Bank of America (NYSE:BAC) announced on Tuesday that it had issued a total of $3 billion in perpetual preferred stock in two tranches. The first tranche of $2 billion, which can be called after 10 years, yields 6.25% until the call date when the rate begins to float. The second, which is a traditional preferred stock, has a coupon of 6.625% and can be called after five years. The bigger of the issues has a par value of $1,000 and will likely have far less volume if it gets listed on an exchange but the smaller issue, which has a par value of $25, should have much better volume and access for smaller investors.
This is good news for investors that want exposure to BAC but don't want to own the common stock because of the common's subpar yield. Investors can swap out some of their common stock for the new preferred and boost the yield on their overall position. As far as the merits of investing in the preferred stock, that is a choice for individual investors. Obviously, I think BAC will fulfill all of its obligations with the preferreds but interest rate risk is real and the yields are on the lower end for preferreds. The lower yield makes sense given that it is from BAC, a very strong mega bank, but interest rate risk cannot be helped regardless of the issuer. Higher rates in a couple of years could see the preferreds trading at large discounts to their issue prices. Buying when the preferred is trading for its issue price is likely not the best move since everyone and their brother thinks rates are set to rise. However, it is an option if you're interested in being a long-term holder.
More importantly, BAC has strengthened its finances for next year's stress test. This past year, in the 2014 edition of the CCAR exercise, the bank asked for a decent sized dividend increase and a moderate buyback program. Of course, that was before the bank had the well-publicized miscalculation on its capital ratio, causing the bank to inadvertently overstate its capital position to regulators. This, while not an actual issue in my opinion, was seen as evidence that BAC didn't have adequate controls in place. In turn, this caused the bank's regulators, and in particular, the Fed, to look at BAC's capital return plan with a keener eye. This, as you can imagine, is never good as the less a company's regulator is involved, the better.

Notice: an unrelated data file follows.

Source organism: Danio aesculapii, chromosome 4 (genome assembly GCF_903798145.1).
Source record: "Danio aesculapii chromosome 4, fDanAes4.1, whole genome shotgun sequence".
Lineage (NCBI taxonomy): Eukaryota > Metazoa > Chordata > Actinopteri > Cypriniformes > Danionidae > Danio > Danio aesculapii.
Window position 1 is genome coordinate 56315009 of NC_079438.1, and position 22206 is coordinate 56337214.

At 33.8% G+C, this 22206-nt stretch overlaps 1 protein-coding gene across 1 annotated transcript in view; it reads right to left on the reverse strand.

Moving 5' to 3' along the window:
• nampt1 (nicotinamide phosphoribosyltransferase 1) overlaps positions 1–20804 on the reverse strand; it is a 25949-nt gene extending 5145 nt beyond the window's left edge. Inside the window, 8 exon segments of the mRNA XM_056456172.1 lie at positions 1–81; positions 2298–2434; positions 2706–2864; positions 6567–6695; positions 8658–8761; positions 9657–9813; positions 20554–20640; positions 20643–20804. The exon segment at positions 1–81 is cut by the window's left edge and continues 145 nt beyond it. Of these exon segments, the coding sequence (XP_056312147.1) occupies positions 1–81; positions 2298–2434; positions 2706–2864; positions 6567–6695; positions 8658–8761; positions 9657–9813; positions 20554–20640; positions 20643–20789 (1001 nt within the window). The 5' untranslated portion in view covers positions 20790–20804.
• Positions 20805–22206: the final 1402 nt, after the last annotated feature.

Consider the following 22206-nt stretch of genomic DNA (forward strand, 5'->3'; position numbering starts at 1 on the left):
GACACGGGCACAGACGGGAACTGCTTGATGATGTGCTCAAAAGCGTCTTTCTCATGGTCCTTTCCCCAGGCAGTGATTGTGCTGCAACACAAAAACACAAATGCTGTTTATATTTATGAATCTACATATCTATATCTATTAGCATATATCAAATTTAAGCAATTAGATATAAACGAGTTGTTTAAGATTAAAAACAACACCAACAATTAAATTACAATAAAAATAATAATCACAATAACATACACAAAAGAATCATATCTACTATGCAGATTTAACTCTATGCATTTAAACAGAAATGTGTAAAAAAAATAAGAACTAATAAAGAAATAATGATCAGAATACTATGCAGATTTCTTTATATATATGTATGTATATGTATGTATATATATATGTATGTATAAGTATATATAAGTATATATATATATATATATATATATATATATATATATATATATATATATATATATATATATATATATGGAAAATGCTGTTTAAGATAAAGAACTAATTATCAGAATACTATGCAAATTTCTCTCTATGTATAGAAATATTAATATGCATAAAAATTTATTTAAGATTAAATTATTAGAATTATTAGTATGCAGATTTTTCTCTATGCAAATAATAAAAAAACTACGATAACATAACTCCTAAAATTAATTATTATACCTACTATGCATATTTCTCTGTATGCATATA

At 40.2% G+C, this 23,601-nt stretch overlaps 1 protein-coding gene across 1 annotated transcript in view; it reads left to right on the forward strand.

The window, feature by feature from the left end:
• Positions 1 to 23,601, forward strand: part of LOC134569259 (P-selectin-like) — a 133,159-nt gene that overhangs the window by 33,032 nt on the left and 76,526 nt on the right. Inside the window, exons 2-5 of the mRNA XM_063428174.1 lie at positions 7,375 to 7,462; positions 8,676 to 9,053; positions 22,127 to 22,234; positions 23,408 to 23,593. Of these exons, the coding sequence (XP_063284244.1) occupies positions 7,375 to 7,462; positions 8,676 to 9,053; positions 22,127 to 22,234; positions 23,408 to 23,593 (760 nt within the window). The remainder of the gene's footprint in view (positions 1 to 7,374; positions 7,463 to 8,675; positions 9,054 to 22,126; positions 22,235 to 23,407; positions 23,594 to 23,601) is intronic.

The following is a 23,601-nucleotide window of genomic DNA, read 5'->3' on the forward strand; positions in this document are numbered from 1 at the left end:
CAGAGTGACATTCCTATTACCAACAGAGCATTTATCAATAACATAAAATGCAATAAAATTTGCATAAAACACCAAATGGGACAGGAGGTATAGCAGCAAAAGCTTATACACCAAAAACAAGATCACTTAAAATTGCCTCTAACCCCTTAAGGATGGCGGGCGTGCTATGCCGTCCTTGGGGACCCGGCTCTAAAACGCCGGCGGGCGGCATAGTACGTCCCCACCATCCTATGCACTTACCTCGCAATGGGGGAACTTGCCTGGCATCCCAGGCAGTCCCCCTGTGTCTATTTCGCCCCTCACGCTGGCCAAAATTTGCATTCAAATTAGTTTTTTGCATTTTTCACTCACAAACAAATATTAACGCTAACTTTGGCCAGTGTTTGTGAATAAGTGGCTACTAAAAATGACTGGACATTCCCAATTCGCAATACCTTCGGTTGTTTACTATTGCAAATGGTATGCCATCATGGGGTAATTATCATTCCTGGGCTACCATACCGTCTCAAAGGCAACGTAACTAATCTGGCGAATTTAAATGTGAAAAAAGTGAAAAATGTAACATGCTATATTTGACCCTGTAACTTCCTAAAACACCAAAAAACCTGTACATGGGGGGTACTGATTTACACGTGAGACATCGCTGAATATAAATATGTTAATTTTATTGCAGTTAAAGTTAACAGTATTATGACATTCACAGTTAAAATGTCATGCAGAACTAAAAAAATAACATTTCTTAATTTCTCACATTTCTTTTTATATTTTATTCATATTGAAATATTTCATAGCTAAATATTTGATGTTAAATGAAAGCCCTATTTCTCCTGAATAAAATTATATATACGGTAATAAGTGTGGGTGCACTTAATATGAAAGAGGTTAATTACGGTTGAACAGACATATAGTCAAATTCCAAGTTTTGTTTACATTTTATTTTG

Fast forward to August and BAC settled with the government over the largest case the banking industry has seen to date. While I've already covered settlement, today's development of a capital raise has made the financial impact of the settlement significantly less damaging. The cash portion of the settlement wiped out nearly a year's worth of earnings and potential capital that could have strengthened the balance sheet or been returned to shareholders. As many investors have shied away from BAC due to its lack of capital returns recently, this is a big deal.
The capital raise has provided the bank with about a quarter's worth of earnings in additional cash that will allow it to pay the fine and deal with its non-cash portion when that bill comes due. But more importantly it shows the Fed that BAC can raise billions in funding without trying very hard. This will come in very handy next year when the Fed makes its determination of whether or not BAC can return the amount of capital that it asks for. And if you think that's a foregone conclusion, ask Citi (NYSE:C) how it can go when you ask the Fed for something.
I don't like BAC having to pay more than 6% for its cash but under the circumstances, it was the right thing to do. This raise came out of left field for me but after understanding the transaction, I'm happy BAC did it. Next year, when it asks the Fed to return billions of dollars to shareholders, it will be able to point to the additional cash on its balance sheet and the fact that it can raise money whenever needed. This speaks volumes to BAC's full recovery from the financial crisis and it paves the way for a smoother future of sustained earnings growth and capital returns for years to come.
Disclosure: The author is long BAC.
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